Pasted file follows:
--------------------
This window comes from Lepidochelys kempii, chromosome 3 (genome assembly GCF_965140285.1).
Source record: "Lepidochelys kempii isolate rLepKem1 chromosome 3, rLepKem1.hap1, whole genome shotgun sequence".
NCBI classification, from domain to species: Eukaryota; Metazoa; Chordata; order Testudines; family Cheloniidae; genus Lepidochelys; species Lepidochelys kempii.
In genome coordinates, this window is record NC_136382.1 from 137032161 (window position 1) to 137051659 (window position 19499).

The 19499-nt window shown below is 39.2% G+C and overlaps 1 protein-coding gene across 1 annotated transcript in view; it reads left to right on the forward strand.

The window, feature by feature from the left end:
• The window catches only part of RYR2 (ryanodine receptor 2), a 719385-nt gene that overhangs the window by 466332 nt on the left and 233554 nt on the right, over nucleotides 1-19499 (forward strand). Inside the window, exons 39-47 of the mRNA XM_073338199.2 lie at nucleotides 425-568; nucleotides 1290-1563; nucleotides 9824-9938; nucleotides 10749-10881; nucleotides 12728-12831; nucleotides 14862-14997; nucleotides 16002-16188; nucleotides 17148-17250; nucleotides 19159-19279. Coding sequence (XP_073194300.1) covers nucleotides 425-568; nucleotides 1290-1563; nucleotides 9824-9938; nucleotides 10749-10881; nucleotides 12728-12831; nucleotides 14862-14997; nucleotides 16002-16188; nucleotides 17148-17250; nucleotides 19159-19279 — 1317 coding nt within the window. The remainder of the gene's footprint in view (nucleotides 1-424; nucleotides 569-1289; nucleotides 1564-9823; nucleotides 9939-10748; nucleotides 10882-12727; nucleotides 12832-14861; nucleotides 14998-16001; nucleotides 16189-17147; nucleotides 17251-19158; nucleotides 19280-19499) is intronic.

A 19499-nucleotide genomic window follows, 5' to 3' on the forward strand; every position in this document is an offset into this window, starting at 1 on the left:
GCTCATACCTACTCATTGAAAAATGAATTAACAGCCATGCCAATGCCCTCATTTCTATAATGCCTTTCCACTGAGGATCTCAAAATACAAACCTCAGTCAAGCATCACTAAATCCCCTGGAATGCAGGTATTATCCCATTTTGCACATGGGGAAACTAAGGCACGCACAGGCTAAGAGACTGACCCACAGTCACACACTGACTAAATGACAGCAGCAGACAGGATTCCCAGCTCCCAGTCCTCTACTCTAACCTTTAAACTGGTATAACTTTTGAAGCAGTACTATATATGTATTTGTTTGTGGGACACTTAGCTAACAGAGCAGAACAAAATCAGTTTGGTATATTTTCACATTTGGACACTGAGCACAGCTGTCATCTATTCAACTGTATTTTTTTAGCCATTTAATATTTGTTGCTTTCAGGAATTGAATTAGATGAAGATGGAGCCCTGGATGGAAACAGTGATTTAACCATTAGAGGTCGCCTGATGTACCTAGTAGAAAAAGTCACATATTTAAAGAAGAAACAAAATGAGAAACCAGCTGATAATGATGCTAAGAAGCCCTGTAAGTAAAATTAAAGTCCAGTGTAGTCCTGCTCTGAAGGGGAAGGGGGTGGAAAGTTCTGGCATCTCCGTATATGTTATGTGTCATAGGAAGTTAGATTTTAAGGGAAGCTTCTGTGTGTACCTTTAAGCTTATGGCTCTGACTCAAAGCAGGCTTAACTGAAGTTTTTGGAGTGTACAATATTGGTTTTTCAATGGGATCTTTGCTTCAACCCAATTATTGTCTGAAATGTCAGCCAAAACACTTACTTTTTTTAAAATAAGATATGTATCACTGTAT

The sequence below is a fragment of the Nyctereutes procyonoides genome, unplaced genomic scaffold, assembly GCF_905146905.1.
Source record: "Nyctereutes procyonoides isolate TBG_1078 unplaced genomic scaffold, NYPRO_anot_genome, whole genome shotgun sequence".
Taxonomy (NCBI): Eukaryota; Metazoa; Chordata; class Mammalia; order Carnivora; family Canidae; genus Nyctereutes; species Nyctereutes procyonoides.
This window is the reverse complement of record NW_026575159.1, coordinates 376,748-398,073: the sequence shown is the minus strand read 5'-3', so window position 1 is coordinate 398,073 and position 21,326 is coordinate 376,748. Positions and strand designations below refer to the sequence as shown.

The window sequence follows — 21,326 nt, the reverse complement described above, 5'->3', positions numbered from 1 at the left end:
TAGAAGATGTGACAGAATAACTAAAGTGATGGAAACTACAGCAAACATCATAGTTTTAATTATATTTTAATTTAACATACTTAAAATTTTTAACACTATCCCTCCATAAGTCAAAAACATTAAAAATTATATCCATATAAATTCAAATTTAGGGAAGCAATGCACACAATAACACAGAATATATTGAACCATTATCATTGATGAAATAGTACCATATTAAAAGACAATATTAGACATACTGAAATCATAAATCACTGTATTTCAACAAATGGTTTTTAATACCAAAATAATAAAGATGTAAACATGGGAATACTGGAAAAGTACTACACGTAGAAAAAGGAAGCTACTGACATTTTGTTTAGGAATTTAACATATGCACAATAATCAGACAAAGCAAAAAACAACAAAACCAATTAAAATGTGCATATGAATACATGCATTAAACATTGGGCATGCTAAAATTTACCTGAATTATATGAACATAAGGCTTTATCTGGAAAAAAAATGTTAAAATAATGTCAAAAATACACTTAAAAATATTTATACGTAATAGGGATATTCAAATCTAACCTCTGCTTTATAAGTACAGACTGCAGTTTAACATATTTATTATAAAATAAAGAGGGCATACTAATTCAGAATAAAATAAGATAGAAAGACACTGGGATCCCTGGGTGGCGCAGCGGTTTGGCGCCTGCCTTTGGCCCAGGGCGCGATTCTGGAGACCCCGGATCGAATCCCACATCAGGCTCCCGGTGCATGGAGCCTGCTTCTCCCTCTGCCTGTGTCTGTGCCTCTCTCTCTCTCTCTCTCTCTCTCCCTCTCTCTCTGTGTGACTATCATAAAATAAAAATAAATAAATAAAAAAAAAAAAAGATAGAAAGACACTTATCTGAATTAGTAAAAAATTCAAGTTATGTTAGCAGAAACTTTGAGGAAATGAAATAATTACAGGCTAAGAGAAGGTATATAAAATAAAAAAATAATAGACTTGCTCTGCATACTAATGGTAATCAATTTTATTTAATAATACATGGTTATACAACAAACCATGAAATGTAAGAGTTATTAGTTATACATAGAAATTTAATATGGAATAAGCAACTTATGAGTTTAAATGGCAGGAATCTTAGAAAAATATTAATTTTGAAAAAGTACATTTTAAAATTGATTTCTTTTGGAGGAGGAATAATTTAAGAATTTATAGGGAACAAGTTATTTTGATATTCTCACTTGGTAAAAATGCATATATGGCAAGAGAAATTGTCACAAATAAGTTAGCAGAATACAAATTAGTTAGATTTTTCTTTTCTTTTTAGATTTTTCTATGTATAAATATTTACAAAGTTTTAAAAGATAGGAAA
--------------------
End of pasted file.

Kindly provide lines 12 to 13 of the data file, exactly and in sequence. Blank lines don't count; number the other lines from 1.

Taxonomy (NCBI): Eukaryota; Metazoa; Chordata; class Mammalia; order Carnivora; family Canidae; genus Nyctereutes; species Nyctereutes procyonoides.
This window is the reverse complement of record NW_026575159.1, coordinates 376,748-398,073: the sequence shown is the minus strand read 5'-3', so window position 1 is coordinate 398,073 and position 21,326 is coordinate 376,748. Positions and strand designations below refer to the sequence as shown.